Thai website

The beauty of Thai text simply doesn't help here. If the above-quoted website is the only one you listed on your affiliate account, don't be surprised if your application is declined.

Have I missed anything else? Affiliate program managers are most welcome to post their own observations in the "comments" area below.

Geno Prussakov

Published 9 June, 2009 by Geno Prussakov

Geno Prussakov is the Founder & Chair of Affiliate Management Days conference, Founder & CEO at AM Navigator, author, internationally known speaker, and a contributor to Econsultancy. You can find Geno on Google+

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Comments (6)

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Geno Prussakov

Geno Prussakov, Founder at AM Navigator LLC

A few more turnoffs to avoid:

  • Not listing any name in your affiliate profile (or entering some gibberish details there)
  • Putting a major search engine in place of your website(s). Even if you're mainly doing paid search, you still need a website. Fewer and fewer merchants are allowing direct-to-merchant ad linking, and displaying merchant's URLs on your ads
  • The only website listed - one where you want to teach others how to make money, but your own stats show that you are hardly making any yourself
  • Poor grammar/spelling on affiliate website (major brands may have a problem associating with you)

To date 40.05% of all affiliate applications into this particular merchant's affiliate program have been declined on one of the above-quoted (10 already) reasons.

about 9 years ago


Ed Noles

Geno, following up on #6 - I manage a new affiliate program for a U.S. e-commerce site that only ships domestically. Would you still recommend partnering with international affiliates? If asked, they would all claim to have significant U.S. traffic.

about 9 years ago

Geno Prussakov

Geno Prussakov, Founder at AM Navigator LLC


Very good question.

Short answer: yes, definitely let them in.

Longer answer: "Affiliates outside of the U.S. can be a great asset to your program. Many of them have excellent organic traffic – often highly targeted and interesting to you as a merchant. As an example, I want to turn to the facts about some of the US programs I manage. One of my best collectibles-selling affiliates is in UK, while the other one is in Switzerland; a Dutch and a Canadian are in the top 10 of my ink affiliates; an Indian and one from China are in the top 20 of a magazine merchant. The list of the top 50 affiliates of another collectibles merchant of mine contains affiliates from Singapore, Serbia and Montenegro, Malaysia, South Africa and again Canada, United Kingdom, India, and the Netherlands" (direct quote from my above-quoted book, page 114).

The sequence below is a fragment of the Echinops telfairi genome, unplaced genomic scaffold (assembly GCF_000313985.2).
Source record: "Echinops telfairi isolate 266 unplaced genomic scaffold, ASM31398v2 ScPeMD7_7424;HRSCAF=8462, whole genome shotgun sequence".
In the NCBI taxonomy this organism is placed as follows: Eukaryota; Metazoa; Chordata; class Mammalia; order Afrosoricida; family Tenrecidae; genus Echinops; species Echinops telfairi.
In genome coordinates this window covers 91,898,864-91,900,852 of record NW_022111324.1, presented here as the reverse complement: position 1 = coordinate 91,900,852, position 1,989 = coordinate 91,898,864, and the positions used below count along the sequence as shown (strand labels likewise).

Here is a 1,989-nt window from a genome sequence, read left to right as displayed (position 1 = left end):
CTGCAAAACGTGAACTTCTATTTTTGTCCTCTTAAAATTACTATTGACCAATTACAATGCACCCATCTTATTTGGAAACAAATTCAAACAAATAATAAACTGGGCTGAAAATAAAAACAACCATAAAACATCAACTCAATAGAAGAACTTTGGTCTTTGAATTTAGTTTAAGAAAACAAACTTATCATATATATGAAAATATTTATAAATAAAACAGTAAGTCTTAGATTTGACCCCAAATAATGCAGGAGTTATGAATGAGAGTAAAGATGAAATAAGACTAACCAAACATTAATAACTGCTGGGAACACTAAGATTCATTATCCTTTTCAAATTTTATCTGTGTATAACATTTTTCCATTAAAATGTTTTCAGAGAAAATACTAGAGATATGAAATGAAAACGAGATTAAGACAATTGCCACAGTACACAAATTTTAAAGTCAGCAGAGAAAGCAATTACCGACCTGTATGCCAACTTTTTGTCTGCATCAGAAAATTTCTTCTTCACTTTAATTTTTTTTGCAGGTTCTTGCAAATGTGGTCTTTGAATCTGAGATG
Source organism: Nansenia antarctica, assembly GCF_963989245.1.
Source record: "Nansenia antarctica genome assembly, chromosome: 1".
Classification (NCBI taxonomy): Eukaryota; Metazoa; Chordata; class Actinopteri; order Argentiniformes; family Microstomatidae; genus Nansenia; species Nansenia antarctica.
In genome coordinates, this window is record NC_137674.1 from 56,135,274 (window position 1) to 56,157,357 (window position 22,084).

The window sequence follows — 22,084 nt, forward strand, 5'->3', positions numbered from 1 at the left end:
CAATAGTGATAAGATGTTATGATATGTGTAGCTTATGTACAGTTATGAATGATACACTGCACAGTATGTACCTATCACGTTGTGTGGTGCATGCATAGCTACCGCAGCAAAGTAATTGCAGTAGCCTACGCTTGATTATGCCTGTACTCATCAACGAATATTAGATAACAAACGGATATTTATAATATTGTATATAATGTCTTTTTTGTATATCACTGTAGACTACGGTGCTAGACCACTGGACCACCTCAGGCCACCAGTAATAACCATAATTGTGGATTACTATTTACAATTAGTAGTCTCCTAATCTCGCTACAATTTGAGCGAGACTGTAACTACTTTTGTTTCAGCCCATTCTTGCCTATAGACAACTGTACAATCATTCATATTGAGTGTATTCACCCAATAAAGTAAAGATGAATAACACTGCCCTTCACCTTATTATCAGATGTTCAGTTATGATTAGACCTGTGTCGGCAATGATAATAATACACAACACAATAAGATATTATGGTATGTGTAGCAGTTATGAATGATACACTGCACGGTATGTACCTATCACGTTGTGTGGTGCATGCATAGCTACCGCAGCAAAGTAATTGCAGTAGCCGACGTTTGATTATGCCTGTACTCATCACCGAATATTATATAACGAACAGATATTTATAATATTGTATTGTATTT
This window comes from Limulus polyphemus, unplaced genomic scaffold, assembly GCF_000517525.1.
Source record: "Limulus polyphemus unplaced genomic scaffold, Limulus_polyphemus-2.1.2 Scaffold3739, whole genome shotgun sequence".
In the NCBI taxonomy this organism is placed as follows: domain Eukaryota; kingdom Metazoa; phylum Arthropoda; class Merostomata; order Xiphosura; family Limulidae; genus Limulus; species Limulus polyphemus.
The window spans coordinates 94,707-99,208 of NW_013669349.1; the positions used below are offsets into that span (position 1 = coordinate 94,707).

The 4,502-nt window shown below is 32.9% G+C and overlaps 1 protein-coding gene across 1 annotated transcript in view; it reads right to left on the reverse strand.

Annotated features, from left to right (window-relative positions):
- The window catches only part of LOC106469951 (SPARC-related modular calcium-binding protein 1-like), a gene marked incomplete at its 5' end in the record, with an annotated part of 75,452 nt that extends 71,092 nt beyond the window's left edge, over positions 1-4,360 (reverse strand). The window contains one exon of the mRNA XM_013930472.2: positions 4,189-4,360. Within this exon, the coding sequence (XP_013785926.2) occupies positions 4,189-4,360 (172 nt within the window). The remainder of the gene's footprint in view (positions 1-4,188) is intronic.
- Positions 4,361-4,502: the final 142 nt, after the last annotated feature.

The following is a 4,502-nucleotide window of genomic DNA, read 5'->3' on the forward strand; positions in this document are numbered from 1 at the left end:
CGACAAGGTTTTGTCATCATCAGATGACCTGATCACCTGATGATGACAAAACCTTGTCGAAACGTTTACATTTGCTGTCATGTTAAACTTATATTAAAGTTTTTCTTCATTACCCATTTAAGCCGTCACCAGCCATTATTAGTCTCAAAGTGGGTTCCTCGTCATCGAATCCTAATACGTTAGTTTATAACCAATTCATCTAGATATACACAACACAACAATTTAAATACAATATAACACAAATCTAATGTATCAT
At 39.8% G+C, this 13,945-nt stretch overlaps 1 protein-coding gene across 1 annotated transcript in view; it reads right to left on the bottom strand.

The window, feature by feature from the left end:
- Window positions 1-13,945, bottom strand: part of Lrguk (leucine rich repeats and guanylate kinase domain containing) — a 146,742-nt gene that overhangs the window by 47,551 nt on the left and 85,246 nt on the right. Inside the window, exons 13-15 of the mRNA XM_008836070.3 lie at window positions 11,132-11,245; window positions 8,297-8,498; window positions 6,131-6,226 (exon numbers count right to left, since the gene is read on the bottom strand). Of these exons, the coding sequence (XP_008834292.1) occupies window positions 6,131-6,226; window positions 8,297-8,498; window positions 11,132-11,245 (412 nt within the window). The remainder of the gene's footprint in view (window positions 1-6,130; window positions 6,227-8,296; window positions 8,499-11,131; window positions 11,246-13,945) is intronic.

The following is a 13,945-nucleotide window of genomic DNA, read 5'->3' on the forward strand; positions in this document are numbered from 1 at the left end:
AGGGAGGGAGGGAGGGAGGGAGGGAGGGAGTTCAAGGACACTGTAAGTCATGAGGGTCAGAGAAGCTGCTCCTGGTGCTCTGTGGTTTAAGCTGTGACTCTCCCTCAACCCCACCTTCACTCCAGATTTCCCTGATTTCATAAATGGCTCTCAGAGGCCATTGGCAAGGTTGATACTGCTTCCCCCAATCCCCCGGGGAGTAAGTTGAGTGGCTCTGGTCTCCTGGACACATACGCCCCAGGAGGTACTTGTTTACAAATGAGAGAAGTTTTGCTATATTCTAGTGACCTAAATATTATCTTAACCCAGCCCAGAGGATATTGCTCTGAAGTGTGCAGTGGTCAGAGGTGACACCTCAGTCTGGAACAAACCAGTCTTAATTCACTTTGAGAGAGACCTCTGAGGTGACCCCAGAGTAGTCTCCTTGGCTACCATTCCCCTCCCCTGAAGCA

With the above-quoted example, it could very well be a website targetting Thai Americans, and very suitable for my client's affiliate program. There is just no way for me to tell that unless the affiliate communicates this to me. But affiliate websites in languages other than English may be harder to work with (especially when you do not speak more than 1-2 languages). I speak Russian, and when I was managing an affiliate program for a Russian gift shop, I was happily accepting websites in Russian that targetted Russian Americans.

about 9 years ago


Todd Lloyd, DC

I've tried twice to become an affiliate member of (I use them a lot in my personal life, and I want to share my recommendations.) 

The first time I applied, I got declined and I figured out that maybe it was because I didn't have a privacy notice. I added that and applied again.  Nothing.  

Any other ideas?  My site is if anyone is interested in looking into it.  I would greatly appreciate it. 


over 8 years ago


Jackie Goldstein

It seems that your link to A Practical Guide to Affiliate Marketing leads to a parked page....

about 6 years ago


Geno Prussakov

Jackie, yes, I let go of that domain name some time ago. The book is still available through Amazon though.

about 6 years ago